Who pays redundancy when a business closes?
Redundancy is never easy but it’s important that you know your rights in terms of redundancy pay when you are made redundant today in this article we will cover everything you need to know about what happens and who pays your redundancy when a business closes.
How do people become redundant?
If you are not sure what redundancy is it’s where your employer cannot pay its debts and is considered insolvent there are many ways employers can keep employees though even when a business becomes insolvent and there are many different routes a business owner can take depending on which business you previously had a career in below we will list all the possible routes a business owner can take when they are insolvent:
- When your employer is insolvent they might make you redundant
- Your employer may ask you to keep working for them until the company gets back on its feet
- You may be transferred to another employer many business owners seem to take this path to be fair to their employees
Now you know what redundancy is, you may be wondering what are the different types of insolvency. We will list all the different types of insolvency.
Administration – Administration is an insolvency process by which a company is placed under the control of an insolvency practitioner to enable the insolvency practitioner to achieve objectives laid down by statute.
Liquidation – Insolvent liquidation means that a company is closing because it cannot pay its bills as they fall due (cash flow insolvency), or the value of business assets is less than its liabilities (balance sheet insolvency).
Bankruptcy – The process taken when a business or an individual are not able to pay their creditors when debts are due or meet their financial obligations.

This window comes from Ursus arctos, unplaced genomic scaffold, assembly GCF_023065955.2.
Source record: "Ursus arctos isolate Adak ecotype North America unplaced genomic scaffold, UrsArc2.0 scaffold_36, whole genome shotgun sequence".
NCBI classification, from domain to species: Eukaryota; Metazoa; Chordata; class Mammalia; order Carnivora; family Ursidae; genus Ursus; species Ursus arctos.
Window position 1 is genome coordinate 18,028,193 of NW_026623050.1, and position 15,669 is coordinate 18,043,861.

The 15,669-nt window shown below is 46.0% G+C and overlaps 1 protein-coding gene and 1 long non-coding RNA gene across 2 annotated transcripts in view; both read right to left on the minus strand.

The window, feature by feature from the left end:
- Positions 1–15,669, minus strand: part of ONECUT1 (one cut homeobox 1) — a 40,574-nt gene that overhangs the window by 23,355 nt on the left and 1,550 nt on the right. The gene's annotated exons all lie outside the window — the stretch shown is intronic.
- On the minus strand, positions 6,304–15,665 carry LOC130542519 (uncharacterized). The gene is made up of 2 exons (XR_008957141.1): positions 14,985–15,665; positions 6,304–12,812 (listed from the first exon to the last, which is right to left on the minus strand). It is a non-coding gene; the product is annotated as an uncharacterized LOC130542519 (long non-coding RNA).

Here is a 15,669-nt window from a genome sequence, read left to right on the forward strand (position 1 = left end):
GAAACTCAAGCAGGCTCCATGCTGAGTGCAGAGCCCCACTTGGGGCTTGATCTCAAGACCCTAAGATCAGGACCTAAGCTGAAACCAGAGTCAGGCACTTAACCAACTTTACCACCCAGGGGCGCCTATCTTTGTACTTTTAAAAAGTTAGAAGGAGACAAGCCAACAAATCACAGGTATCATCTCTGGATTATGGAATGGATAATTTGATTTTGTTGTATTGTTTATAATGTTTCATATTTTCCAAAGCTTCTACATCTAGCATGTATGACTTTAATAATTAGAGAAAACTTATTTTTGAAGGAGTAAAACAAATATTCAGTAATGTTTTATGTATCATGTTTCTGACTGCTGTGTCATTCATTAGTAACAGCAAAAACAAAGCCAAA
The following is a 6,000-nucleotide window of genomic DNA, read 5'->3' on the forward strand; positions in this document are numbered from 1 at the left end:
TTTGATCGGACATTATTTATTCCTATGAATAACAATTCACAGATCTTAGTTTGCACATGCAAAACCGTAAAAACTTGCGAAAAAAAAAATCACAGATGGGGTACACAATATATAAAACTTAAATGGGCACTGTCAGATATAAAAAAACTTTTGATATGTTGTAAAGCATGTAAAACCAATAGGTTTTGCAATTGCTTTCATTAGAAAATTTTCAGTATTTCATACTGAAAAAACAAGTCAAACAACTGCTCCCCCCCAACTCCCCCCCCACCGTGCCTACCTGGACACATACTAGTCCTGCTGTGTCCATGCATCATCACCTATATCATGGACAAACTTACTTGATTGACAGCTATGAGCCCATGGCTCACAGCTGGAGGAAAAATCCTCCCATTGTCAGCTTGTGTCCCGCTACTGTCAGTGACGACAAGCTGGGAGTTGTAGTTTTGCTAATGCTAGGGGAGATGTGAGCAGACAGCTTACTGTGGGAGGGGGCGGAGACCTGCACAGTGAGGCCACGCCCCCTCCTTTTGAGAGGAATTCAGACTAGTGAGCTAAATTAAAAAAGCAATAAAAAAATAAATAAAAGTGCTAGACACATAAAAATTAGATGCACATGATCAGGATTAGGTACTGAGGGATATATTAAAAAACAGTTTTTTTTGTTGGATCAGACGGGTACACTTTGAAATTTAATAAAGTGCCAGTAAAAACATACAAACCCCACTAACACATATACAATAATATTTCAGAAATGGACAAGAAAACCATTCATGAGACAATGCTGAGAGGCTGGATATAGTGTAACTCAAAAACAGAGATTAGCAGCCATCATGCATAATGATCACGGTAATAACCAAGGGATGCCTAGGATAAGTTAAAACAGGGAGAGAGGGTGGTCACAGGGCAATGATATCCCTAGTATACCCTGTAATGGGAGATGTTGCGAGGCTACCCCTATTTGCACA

Receivership – Receivership is a process in which a creditor appoints a receiver over one or more of the insolvent companys’ assets or properties specified in a legal charge within a secured loan agreement.
Company Voluntary Arrangement – A company voluntary arrangement otherwise known as a (CVA) is a procedure that allows a company: To settle debts by paying only a proportion of the amount that it owes to creditors. To come to some other arrangement with its creditors over the payment of its debts.
An Individual Voluntary Arrangement – An individual voluntary arrangement otherwise known as an IVA is an agreement with your creditors to pay all or part of your debts. You agree to make regular payments to an insolvency practitioner, who will divide this money between your creditors. An IVA can give you more control of your assets than bankruptcy.
Debt relief order – Debts that can go into a debt relief order otherwise known as a DRO are called ‘qualifying debts’. During the debt relief order period creditors can’t ask you for payments – if they do, you don’t have to pay them. They include: credit cards, overdrafts and loans. arrears with rent, utility bills, telephone bills, council tax and income tax.
What money are you entitled to after being made redundant?
According to the gov.uk website there are many different factors that depend on how much money you can get after being made redundant these factors include:
- How long you were employed
- What was in your employment contract
- Your age
You are normally entitled to redundancy pay if you have been made redundant and have been an employee in that particular company for 2 years or more. We will now list the type of money you can expect to receive when you claim your redundancy payment according to this article:
- Half a week’s pay for each full year you were employed and under 22 years old
- One week’s pay for each full year you were employed and between 22 and 40 years old
- One and half week’s pay for each full year you were employed and 41 or older
- Redundancy payments are capped at £571 a week (£544 if you were made redundant before 6 April 2022).
- You can get a payment for a maximum of 20 years that you were employed at the business
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